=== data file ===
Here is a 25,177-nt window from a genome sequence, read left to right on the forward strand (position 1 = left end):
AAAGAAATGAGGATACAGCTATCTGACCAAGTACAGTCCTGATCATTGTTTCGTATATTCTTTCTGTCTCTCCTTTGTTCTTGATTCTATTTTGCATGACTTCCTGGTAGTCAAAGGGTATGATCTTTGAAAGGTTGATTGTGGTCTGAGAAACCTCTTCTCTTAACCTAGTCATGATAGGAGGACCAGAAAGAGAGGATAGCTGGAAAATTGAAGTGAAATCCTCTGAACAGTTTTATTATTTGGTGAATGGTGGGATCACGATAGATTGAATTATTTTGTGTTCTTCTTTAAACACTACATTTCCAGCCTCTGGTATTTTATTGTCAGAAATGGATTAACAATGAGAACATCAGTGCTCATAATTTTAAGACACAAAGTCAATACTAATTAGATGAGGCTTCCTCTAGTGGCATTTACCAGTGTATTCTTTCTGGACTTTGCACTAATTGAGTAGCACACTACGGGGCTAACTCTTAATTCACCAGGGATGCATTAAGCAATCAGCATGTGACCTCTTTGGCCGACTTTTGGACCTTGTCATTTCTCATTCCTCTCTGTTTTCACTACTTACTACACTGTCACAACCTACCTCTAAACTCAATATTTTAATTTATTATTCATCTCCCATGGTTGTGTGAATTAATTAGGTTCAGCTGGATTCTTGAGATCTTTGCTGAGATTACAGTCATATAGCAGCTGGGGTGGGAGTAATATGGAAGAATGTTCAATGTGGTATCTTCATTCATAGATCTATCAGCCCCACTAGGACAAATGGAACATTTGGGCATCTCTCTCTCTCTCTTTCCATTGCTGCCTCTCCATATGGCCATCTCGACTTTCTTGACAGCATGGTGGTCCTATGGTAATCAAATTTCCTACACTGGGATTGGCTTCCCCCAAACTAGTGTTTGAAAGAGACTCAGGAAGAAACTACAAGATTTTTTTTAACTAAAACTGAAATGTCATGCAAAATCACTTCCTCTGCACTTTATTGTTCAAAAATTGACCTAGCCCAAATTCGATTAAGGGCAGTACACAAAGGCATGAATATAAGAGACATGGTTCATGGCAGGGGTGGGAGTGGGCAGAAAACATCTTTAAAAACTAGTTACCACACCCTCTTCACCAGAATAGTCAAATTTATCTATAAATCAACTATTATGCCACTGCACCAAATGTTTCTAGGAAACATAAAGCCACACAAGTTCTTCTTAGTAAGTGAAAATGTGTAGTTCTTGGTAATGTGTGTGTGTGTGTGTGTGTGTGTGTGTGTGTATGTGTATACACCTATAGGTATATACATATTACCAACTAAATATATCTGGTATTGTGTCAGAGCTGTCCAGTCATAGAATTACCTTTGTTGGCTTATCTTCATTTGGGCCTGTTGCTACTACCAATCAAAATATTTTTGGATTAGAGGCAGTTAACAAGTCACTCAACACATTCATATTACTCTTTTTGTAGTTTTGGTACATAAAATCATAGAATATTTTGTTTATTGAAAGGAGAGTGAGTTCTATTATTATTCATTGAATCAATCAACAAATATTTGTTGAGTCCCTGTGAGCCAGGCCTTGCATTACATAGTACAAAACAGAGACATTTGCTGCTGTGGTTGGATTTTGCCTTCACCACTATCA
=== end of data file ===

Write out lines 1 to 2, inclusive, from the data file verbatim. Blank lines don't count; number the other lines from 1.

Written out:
Here is a 25,177-nt window from a genome sequence, read left to right on the forward strand (position 1 = left end):
AAAGAAATGAGGATACAGCTATCTGACCAAGTACAGTCCTGATCATTGTTTCGTATATTCTTTCTGTCTCTCCTTTGTTCTTGATTCTATTTTGCATGACTTCCTGGTAGTCAAAGGGTATGATCTTTGAAAGGTTGATTGTGGTCTGAGAAACCTCTTCTCTTAACCTAGTCATGATAGGAGGACCAGAAAGAGAGGATAGCTGGAAAATTGAAGTGAAATCCTCTGAACAGTTTTATTATTTGGTGAATGGTGGGATCACGATAGATTGAATTATTTTGTGTTCTTCTTTAAACACTACATTTCCAGCCTCTGGTATTTTATTGTCAGAAATGGATTAACAATGAGAACATCAGTGCTCATAATTTTAAGACACAAAGTCAATACTAATTAGATGAGGCTTCCTCTAGTGGCATTTACCAGTGTATTCTTTCTGGACTTTGCACTAATTGAGTAGCACACTACGGGGCTAACTCTTAATTCACCAGGGATGCATTAAGCAATCAGCATGTGACCTCTTTGGCCGACTTTTGGACCTTGTCATTTCTCATTCCTCTCTGTTTTCACTACTTACTACACTGTCACAACCTACCTCTAAACTCAATATTTTAATTTATTATTCATCTCCCATGGTTGTGTGAATTAATTAGGTTCAGCTGGATTCTTGAGATCTTTGCTGAGATTACAGTCATATAGCAGCTGGGGTGGGAGTAATATGGAAGAATGTTCAATGTGGTATCTTCATTCATAGATCTATCAGCCCCACTAGGACAAATGGAACATTTGGGCATCTCTCTCTCTCTCTTTCCATTGCTGCCTCTCCATATGGCCATCTCGACTTTCTTGACAGCATGGTGGTCCTATGGTAATCAAATTTCCTACACTGGGATTGGCTTCCCCCAAACTAGTGTTTGAAAGAGACTCAGGAAGAAACTACAAGATTTTTTTTAACTAAAACTGAAATGTCATGCAAAATCACTTCCTCTGCACTTTATTGTTCAAAAATTGACCTAGCCCAAATTCGATTAAGGGCAGTACACAAAGGCATGAATATAAGAGACATGGTTCATGGCAGGGGTGGGAGTGGGCAGAAAACATCTTTAAAAACTAGTTACCACACCCTCTTCACCAGAATAGTCAAATTTATCTATAAATCAACTATTATGCCACTGCACCAAATGTTTCTAGGAAACATAAAGCCACACAAGTTCTTCTTAGTAAGTGAAAATGTGTAGTTCTTGGTAATGTGTGTGTGTGTGTGTGTGTGTGTGTGTGTGTATGTGTATACACCTATAGGTATATACATATTACCAACTAAATATATCTGGTATTGTGTCAGAGCTGTCCAGTCATAGAATTACCTTTGTTGGCTTATCTTCATTTGGGCCTGTTGCTACTACCAATCAAAATATTTTTGGATTAGAGGCAGTTAACAAGTCACTCAACACATTCATATTACTCTTTTTGTAGTTTTGGTACATAAAATCATAGAATATTTTGTTTATTGAAAGGAGAGTGAGTTCTATTATTATTCATTGAATCAATCAACAAATATTTGTTGAGTCCCTGTGAGCCAGGCCTTGCATTACATAGTACAAAACAGAGACATTTGCTGCTGTGGTTGGATTTTGCCTTCACCACTATCA